-Since the first time I heard you read at Naropa I have been impressed with the subtle lyricism and poetic beauty of your prose. Who were your biggest influences when you were mastering your voice? Were there any particular prompts or exercises that you found especially helpful when you were discovering and developing your voice?
Sarah: Thank you! That’s an interesting question. The first thing that comes to mind is how I love reading out loud (probably because my parents read aloud to me a lot as a child and then because I read aloud to my own daughters). Bobbie Louise Hawkins is a mentor of mine and I think I learned a lot from her via the monologues she performs. Maybe it came from being mostly surrounded by poets at Naropa, that poetry? Maybe the lyricism snuck into my writing or else I wove it into my readings/texts so I could stand a chance on stage next to all those poetic souls? I’m not sure. I have some background in theater, but not a lot, and I’ve seen more readings and book signings growing up than most people (which means I’ve sat through a lot of really dull ones) so I also never wanted to be boring if I was in the hot seat.
That said I’ve read reviews of my work by people who have never seen me read and they too describe my writing as lyrical. The funny thing is I’m totally tone deaf—as in the worst singer ever—but I do read all my work out loud as a primary editing technique so maybe that’s where it comes from. I’ve always done that (going back to those speech therapy days and dolls and drawing). I am very interested in both fairytales and storytelling so there’s that too—the performance of a story. Naropa really does foster performance in their program. Otherwise all I can say is to list a few writers I love to see read who I’m sure influenced me: Selah Saterstrom (all that southern charm); HR Hegnauer (the memorization and theatrics); and Lidia Yuknavitch (the theatrics and exquisitely mesmerizing idiosyncrasies).
-The ending of Fig is so intense and powerful. Without giving anything away to those who haven’t read it yet, can you say a little bit about how you came to this ending, and about how it affected you while you were writing it?
Sarah: Well, I spoke a little already about the last few pages of the book and how I wrote that scene originally thinking it was somewhere in the middle instead. As far as where Mama ends up, and without giving anything away, all I can say is this: I think her choices have to do with giving Fig the best possible future considering the circumstances. What she does is a gift.
Again, without giving too much away (although I don’t think it’s a spoiler to talk about it in the same way some plot twists are), I will say this: I learned a lot about human flaws, specifically flawed mothers, from Dorothy Allison’s Bastard Out of Carolina, and the brutally painful choice Bone’s mother makes at the end of that book; I’ve also spent a lot of time thinking about Toni Morrison’s Beloved, and the particular subject of infanticide and slavery in US history just as I’ve done quite a bit of research into the practice of Chinese footbinding and the complexity of how it was mothers who were the ones (primarily) binding their toddler daughter’s feet. As Mama points out in the book, the term “binding” is misleading as it’s far more disfiguring and permanent than “binding” simply implies. People always ask: “How could these women do this to their children? Especially when they too had their feet bound as three-year-olds and experienced the excruciating pain involved firsthand?” And the answer is they did it out of love for their daughters. If they didn’t bind their daughter’s feet, their daughters would be denied any kind of future—without the bound feet, they wouldn’t get a good husband to take care of them and they’d be ostracized from society. I could talk about Jon Benet Ramsey and her mother dressing her up as a doll of an adult woman, but I won’t. Not today.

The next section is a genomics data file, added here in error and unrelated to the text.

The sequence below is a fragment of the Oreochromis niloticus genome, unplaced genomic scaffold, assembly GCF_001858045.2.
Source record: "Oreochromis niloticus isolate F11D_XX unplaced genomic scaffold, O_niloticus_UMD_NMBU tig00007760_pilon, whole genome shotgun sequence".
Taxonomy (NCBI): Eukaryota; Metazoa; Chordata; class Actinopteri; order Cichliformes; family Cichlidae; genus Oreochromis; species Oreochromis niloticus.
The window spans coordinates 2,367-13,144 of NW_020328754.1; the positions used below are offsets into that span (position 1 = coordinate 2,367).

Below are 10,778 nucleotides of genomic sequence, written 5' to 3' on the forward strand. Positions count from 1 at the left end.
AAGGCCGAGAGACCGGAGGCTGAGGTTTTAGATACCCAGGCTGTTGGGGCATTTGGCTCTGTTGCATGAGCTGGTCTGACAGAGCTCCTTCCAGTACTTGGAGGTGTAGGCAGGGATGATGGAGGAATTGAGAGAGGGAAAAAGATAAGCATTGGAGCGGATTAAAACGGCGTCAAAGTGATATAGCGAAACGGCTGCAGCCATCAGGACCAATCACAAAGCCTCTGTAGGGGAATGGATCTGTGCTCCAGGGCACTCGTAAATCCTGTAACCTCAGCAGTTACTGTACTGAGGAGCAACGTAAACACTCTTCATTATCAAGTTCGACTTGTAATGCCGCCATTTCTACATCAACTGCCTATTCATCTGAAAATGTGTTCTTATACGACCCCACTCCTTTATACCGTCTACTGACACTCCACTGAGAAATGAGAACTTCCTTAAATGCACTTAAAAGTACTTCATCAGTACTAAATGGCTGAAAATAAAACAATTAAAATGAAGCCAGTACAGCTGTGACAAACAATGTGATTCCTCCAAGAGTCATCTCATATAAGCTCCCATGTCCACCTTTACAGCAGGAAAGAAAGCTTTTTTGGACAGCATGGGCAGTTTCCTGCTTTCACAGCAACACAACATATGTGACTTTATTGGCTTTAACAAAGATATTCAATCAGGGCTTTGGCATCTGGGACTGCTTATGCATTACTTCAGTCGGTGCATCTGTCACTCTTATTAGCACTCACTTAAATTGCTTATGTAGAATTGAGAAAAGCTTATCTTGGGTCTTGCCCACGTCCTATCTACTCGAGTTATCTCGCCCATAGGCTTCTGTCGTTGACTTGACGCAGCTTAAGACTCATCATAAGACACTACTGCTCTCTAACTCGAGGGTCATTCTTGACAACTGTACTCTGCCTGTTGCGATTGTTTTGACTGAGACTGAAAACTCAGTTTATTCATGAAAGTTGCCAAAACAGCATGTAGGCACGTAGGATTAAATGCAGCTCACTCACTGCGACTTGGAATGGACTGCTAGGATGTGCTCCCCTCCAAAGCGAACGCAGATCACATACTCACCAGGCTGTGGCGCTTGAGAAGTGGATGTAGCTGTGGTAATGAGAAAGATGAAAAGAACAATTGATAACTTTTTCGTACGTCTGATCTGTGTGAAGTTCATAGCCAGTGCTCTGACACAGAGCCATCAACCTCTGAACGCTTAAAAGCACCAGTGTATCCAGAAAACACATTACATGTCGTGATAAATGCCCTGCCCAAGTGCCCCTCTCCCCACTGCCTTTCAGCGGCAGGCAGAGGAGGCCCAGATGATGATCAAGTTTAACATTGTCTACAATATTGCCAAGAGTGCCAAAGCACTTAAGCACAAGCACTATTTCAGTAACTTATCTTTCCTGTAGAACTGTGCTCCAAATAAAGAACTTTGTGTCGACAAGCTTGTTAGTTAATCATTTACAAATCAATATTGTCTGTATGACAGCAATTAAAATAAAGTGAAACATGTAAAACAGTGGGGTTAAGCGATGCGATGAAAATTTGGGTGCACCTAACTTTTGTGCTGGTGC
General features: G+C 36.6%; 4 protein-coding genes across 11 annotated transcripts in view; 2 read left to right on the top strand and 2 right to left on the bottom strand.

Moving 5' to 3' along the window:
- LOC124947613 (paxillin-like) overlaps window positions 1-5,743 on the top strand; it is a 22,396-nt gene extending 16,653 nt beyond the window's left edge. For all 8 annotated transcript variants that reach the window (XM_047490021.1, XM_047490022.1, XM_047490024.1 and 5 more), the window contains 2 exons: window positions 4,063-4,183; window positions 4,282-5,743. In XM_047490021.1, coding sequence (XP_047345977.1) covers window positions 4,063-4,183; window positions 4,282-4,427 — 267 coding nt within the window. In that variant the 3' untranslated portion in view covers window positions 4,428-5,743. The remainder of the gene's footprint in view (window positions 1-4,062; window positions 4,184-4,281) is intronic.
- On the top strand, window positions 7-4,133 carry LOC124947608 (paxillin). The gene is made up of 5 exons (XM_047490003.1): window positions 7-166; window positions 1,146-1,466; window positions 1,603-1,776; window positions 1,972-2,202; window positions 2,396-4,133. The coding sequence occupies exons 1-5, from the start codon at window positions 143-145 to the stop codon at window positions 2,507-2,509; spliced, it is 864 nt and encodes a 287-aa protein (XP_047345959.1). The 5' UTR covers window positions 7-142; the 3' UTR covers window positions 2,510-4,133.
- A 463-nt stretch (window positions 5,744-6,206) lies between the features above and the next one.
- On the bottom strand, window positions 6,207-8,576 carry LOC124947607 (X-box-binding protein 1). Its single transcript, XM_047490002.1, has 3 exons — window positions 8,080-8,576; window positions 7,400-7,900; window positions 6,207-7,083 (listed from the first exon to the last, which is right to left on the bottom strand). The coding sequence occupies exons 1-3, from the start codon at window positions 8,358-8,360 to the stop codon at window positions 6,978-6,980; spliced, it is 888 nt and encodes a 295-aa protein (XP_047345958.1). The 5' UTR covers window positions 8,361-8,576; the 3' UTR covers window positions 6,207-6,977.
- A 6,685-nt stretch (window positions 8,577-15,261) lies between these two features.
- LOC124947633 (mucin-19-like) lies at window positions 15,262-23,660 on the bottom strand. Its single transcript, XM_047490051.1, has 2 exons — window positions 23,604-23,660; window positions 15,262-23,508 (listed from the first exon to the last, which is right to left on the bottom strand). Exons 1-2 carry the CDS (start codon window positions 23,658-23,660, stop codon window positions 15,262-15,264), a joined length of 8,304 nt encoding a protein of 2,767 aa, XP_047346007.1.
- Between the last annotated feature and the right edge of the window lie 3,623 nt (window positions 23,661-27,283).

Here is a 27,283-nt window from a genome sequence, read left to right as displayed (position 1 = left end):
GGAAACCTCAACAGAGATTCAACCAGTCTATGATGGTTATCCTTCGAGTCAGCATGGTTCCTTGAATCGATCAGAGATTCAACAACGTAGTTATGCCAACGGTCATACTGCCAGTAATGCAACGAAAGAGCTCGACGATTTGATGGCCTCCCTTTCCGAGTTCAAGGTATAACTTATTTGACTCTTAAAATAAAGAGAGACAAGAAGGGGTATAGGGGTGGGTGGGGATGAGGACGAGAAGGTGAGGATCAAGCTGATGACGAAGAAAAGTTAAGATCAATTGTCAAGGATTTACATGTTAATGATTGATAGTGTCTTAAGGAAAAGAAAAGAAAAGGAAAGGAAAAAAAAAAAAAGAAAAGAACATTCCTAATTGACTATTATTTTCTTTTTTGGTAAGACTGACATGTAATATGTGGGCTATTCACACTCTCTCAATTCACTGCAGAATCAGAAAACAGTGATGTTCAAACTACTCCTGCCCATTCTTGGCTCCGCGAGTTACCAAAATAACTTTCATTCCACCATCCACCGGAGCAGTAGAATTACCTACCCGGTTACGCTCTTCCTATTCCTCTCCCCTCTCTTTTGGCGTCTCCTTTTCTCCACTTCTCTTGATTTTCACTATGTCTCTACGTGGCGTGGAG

I wrote several different versions of what happens with Mama (not those last few pages but the climax of the book) before I got it right. I did get a lot of help from my agent and her assistant when it came to this. I ended up writing the scene I believe you’re referring to during my very last MFA Summer Writing Program workshop with Laird Hunt. It had nothing at all to do with the theme of his class—Histories—but Laird knew my agent wanted to get the book to market so he let me break the rules. It was the last scene I wrote even though it’s not the actual ending.
Honestly there were other scenes in the book that were more difficult to write. The hardest scene was probably what Mama does with Fig’s flour sack baby. I know a lot of readers tell me that’s the scene that most breaks them to read. Gran’s character could also be hard, but in the end she’s probably my favorite character after Fig. Like Fig, Gran grows the most. I was stuck for a long time because I kept making Gran only mean and cruel. It was not only boring it wasn’t moving the plot along. Fig was suffering enough and she didn’t need a further antagonist. So I dared myself to write the exact opposite of what I had Gran doing after Fig gets kicked out of charm school and it ended up being so much truer, so much more interesting that I kept it. It’s now an exercise I make my students do. They have to write the exact opposite scene or behavior, and 90% of the time it ends up being the way to go instead. I think this reflects real life. I only grow as a person when I step outside my comfort zone (or get pushed out of it). That’s what the literary term catalyst is all about.